Not that it’s any more fun to have Medusa anywhere else. Let’s face it—when it comes to symbols of personal challenge, we all have them but there are no good places to put them! And yet…what is it that happened to Medusa to turn her into that ridiculously horrible gorgon?
For that, we first consider who she was serving: Athena, the goddess of wisdom. Medusa’s job was to service wisdom, which is in itself very Jupiterian. Does this mean Medusa is more powerful when in the Jupiterian signs of Pisces and Sagittarius? Or when positioned in the Jupiter-associated 9th or 12th house—and thus ill behaved when in the 6th or 3rd and particularly challenging when in Virgo or Gemini?
Ah, such utterly delicious questions yet to be contemplated! But first, let’s finish the myth.
So there’s the beautiful and bold Medusa serving the unemotional (intellectual) goddess of wisdom, Athena, who was conceived (thought of/born of) the brow of Zeus. So here is Medusa, going about serving Wisdom, when in comes Poseidon/Neptune, ruler of all oceans (water = emotion) physical and metaphysical (i.e., instinct, the unconscious).
Neptune is Zeus/Jupiter’s brother, which raises a whole other set of questions about sibling rivalry. But more to the point, many versions of this tale have Medusa willingly succumbing to the unfathomable passions of Neptune whilst in Wisdom’s temple. And that was a big, large, giant-sized no-no which Athena took grave exception to. Wisdom, betrayed? By what? By the primal power of the unconscious. Now doesn’t that ring a bell?
And not that it makes this any more pleasant, but the other basic version of the story has Neptune raping Medusa. Either way, Athena was sufficiently torked as to transform Medusa into the figure of the gorgon we know so well, telling us that the service of Wisdom, once defiled, is simply undone, turning the beauty into a nest of snakes which hiss, gaping eyes which unrelentingly star and a maw lined with fangs between which flickers a writhing, rapacious tongue.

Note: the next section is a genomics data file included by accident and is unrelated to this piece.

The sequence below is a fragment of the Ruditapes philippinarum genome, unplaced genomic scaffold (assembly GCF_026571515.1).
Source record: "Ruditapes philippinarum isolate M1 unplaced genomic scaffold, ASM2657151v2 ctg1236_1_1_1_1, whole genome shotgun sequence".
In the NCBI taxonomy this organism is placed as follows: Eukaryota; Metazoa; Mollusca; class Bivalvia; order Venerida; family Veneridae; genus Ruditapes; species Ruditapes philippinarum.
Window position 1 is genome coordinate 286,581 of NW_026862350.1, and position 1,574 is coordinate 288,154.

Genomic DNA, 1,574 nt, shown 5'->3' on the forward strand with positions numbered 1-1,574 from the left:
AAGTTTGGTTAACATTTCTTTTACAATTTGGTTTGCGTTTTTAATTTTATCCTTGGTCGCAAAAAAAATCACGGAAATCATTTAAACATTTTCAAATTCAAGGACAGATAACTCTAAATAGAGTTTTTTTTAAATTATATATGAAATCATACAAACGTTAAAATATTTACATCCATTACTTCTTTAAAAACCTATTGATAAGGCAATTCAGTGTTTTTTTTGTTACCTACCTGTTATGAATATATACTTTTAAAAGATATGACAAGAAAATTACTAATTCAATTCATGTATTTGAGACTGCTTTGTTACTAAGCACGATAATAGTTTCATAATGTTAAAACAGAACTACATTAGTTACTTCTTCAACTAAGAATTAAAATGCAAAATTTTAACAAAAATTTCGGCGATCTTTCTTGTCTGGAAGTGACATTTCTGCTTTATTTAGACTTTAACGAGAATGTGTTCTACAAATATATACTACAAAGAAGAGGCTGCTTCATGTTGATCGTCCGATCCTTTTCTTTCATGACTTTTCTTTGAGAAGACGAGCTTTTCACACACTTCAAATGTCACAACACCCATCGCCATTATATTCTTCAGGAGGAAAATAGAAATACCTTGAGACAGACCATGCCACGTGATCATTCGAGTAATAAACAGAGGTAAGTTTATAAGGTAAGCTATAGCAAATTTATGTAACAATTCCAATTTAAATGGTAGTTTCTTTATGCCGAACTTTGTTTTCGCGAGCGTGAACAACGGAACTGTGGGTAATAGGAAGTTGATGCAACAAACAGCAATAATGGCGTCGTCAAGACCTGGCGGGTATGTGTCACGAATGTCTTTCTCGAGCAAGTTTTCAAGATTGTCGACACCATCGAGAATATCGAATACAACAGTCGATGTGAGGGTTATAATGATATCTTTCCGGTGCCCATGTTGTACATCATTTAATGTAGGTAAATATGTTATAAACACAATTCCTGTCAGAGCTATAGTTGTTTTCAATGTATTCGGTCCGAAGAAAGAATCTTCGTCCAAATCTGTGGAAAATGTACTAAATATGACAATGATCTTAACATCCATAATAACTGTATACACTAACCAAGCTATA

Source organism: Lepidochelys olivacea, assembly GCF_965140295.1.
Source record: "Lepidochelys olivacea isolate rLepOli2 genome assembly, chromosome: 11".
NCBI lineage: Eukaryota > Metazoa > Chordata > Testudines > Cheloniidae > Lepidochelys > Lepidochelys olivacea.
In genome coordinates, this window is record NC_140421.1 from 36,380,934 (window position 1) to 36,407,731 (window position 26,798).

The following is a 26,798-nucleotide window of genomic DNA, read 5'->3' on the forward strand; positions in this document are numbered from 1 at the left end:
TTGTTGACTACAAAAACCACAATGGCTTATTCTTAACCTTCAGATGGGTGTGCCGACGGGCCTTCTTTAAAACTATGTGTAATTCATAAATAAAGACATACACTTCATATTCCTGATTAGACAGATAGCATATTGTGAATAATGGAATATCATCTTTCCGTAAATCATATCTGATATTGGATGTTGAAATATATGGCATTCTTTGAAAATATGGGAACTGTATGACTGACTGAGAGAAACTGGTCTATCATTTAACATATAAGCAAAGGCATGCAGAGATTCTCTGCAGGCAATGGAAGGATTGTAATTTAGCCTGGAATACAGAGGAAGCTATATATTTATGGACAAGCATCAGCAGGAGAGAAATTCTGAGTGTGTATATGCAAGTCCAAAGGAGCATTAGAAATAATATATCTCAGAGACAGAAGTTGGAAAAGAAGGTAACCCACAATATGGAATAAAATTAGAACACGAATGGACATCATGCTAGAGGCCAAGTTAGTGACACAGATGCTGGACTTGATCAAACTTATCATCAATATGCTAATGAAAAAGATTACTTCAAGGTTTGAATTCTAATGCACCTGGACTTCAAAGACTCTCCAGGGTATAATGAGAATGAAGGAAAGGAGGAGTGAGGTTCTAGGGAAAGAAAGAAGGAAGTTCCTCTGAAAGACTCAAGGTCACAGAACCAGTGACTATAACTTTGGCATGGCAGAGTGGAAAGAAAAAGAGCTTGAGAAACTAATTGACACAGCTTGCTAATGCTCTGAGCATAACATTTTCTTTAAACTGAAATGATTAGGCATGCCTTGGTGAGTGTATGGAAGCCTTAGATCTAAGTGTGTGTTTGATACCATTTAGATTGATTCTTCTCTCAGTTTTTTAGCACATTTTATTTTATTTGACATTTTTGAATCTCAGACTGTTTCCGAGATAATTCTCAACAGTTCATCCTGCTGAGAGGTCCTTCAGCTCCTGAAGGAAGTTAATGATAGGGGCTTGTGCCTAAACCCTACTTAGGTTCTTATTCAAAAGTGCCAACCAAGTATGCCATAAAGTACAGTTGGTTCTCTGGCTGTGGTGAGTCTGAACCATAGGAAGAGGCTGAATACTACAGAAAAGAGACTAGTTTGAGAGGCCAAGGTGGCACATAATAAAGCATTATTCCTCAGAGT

Obviously to punish the victim of rape is a terrible thing indeed! But does it get done? Absolutely. And considering that this is most of all a metaphorical issue we all encounter and we all face and deal with, isn’t the real question how we grapple with what we know is right versus what we long for or wish? Whether we’re on the side of truth or clinging to some ideal, the question of what is true is more about us than any given fact—and it’s that which we cannot escape once we defile ourselves through violation of our own “sacred’ standards.
Seen in this light, Medusa becomes a figure of our own internal ethics—replete with regrets and repentance and the “boomerang” effect of cause/effect. What we put out does come back to us—or come back to haunt us. And once the gorgon is spawned, we flinch at that thought forevermore. Or at least we ought to. Of course, those who will not learn from history (Wisdom) are destined to return to the scene of the criminal mistake, so to speak.
However you look at it, it’s at this point in the story that we see knowledge betrayed, fused with emotion to terrifying effect. And we’re not done yet! The story goes on…